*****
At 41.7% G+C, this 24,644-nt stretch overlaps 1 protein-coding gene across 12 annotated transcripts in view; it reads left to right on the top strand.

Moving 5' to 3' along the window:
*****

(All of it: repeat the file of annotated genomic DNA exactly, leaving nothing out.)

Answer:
At 41.7% G+C, this 24,644-nt stretch overlaps 1 protein-coding gene across 12 annotated transcripts in view; it reads left to right on the top strand.

Moving 5' to 3' along the window: